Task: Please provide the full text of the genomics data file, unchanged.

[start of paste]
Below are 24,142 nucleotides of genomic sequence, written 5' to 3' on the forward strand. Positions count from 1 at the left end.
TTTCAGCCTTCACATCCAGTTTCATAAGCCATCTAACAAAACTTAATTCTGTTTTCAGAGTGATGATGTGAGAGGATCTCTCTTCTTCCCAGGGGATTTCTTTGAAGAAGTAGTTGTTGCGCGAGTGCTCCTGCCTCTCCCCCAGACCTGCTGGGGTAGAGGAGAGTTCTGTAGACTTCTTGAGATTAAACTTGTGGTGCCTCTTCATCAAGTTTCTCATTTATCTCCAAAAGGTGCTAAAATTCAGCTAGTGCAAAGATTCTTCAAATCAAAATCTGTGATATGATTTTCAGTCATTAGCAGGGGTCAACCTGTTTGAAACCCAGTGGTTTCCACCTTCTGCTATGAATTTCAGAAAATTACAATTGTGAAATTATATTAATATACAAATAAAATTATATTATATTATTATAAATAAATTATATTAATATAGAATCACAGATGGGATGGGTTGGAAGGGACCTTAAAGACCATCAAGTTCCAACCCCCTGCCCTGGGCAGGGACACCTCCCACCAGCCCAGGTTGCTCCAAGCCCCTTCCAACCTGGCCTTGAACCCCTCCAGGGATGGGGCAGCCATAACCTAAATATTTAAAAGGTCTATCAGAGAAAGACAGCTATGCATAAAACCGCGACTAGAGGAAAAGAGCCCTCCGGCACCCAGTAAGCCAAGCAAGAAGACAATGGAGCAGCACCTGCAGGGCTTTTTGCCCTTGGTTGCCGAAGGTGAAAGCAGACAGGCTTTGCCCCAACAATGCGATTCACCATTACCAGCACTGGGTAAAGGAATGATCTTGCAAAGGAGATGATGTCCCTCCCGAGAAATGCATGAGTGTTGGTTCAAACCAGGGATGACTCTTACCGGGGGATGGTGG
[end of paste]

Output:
Below are 24,142 nucleotides of genomic sequence, written 5' to 3' on the forward strand. Positions count from 1 at the left end.
TTTCAGCCTTCACATCCAGTTTCATAAGCCATCTAACAAAACTTAATTCTGTTTTCAGAGTGATGATGTGAGAGGATCTCTCTTCTTCCCAGGGGATTTCTTTGAAGAAGTAGTTGTTGCGCGAGTGCTCCTGCCTCTCCCCCAGACCTGCTGGGGTAGAGGAGAGTTCTGTAGACTTCTTGAGATTAAACTTGTGGTGCCTCTTCATCAAGTTTCTCATTTATCTCCAAAAGGTGCTAAAATTCAGCTAGTGCAAAGATTCTTCAAATCAAAATCTGTGATATGATTTTCAGTCATTAGCAGGGGTCAACCTGTTTGAAACCCAGTGGTTTCCACCTTCTGCTATGAATTTCAGAAAATTACAATTGTGAAATTATATTAATATACAAATAAAATTATATTATATTATTATAAATAAATTATATTAATATAGAATCACAGATGGGATGGGTTGGAAGGGACCTTAAAGACCATCAAGTTCCAACCCCCTGCCCTGGGCAGGGACACCTCCCACCAGCCCAGGTTGCTCCAAGCCCCTTCCAACCTGGCCTTGAACCCCTCCAGGGATGGGGCAGCCATAACCTAAATATTTAAAAGGTCTATCAGAGAAAGACAGCTATGCATAAAACCGCGACTAGAGGAAAAGAGCCCTCCGGCACCCAGTAAGCCAAGCAAGAAGACAATGGAGCAGCACCTGCAGGGCTTTTTGCCCTTGGTTGCCGAAGGTGAAAGCAGACAGGCTTTGCCCCAACAATGCGATTCACCATTACCAGCACTGGGTAAAGGAATGATCTTGCAAAGGAGATGATGTCCCTCCCGAGAAATGCATGAGTGTTGGTTCAAACCAGGGATGACTCTTACCGGGGGATGGTGG